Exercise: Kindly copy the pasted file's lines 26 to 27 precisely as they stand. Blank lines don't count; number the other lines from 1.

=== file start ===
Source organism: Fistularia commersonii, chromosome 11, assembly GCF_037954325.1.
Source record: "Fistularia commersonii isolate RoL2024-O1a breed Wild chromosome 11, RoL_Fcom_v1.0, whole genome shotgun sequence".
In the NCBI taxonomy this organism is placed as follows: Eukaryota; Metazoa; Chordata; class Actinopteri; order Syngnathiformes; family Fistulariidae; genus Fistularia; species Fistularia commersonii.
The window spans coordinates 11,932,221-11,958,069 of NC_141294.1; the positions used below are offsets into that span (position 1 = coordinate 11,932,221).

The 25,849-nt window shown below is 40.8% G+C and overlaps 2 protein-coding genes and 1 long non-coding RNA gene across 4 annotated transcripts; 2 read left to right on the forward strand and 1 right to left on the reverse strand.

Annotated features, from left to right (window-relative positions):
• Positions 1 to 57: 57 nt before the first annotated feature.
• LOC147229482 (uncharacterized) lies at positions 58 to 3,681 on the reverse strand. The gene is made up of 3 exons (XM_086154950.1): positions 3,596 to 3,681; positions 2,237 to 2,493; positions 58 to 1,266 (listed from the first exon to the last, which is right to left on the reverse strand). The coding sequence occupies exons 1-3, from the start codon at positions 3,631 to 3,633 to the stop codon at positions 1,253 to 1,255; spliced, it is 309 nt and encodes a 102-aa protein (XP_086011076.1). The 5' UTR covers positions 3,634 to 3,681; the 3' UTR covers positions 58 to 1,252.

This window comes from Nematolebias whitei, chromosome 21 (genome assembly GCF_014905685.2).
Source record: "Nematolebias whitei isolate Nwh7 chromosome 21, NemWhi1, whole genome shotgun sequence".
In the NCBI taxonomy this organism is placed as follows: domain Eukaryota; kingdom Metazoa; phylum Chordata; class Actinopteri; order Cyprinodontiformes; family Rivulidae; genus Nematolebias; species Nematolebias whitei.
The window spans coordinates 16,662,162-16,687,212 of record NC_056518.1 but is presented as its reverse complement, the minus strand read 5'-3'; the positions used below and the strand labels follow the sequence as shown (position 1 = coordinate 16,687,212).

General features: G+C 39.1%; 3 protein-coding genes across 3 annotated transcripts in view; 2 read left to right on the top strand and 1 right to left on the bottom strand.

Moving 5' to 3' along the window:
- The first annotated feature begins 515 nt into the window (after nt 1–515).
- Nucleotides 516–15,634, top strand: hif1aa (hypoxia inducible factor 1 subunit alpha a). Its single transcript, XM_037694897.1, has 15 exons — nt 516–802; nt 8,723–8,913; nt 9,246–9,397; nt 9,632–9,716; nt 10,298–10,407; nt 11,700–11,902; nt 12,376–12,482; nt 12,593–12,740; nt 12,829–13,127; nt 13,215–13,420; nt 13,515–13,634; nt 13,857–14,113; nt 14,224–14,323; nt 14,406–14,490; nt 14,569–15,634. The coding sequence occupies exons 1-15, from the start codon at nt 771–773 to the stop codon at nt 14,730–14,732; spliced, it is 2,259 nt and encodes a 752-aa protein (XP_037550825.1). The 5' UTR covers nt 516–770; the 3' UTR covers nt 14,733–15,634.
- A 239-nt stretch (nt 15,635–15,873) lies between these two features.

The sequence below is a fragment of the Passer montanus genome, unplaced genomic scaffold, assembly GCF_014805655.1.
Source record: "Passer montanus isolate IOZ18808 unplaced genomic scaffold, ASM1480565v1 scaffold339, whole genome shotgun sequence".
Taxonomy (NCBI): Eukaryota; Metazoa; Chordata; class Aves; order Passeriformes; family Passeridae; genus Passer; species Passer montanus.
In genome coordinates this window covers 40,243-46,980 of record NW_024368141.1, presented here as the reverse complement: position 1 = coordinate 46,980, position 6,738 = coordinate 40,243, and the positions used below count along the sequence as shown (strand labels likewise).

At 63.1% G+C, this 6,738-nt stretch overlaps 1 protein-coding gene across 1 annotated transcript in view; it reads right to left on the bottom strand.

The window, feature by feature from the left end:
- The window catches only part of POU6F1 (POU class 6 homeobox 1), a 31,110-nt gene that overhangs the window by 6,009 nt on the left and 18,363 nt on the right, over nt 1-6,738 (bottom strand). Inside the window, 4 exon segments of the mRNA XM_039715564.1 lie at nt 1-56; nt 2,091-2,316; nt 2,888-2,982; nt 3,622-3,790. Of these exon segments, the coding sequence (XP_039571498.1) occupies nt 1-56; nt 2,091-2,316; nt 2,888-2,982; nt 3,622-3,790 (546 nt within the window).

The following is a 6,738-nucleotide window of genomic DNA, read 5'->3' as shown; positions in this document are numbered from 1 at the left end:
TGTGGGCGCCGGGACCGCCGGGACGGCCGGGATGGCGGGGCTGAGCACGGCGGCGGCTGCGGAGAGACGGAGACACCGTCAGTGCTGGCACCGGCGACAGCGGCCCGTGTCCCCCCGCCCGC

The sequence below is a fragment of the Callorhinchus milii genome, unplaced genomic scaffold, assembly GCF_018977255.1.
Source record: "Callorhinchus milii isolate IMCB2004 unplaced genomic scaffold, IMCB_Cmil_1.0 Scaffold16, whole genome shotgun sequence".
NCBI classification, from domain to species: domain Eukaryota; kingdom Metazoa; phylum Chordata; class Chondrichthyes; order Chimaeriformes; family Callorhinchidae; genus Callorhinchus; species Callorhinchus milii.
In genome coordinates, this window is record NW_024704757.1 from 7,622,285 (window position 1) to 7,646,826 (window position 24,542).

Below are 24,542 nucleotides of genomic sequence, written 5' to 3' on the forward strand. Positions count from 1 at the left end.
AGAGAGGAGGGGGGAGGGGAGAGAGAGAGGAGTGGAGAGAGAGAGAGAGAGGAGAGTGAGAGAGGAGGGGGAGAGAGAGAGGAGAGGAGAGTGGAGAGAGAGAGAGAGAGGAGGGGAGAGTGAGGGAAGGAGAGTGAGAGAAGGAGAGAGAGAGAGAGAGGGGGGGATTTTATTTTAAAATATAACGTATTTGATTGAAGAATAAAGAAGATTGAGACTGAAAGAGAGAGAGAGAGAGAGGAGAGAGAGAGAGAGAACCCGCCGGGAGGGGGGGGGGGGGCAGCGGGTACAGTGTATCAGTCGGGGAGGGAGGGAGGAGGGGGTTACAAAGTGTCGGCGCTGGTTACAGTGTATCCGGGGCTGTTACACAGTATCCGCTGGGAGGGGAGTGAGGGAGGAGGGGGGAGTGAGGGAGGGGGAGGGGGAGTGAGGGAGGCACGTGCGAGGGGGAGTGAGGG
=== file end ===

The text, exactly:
TGTGGGCGCCGGGACCGCCGGGACGGCCGGGATGGCGGGGCTGAGCACGGCGGCGGCTGCGGAGAGACGGAGACACCGTCAGTGCTGGCACCGGCGACAGCGGCCCGTGTCCCCCCGCCCGC

The sequence below is a fragment of the Callorhinchus milii genome, unplaced genomic scaffold, assembly GCF_018977255.1.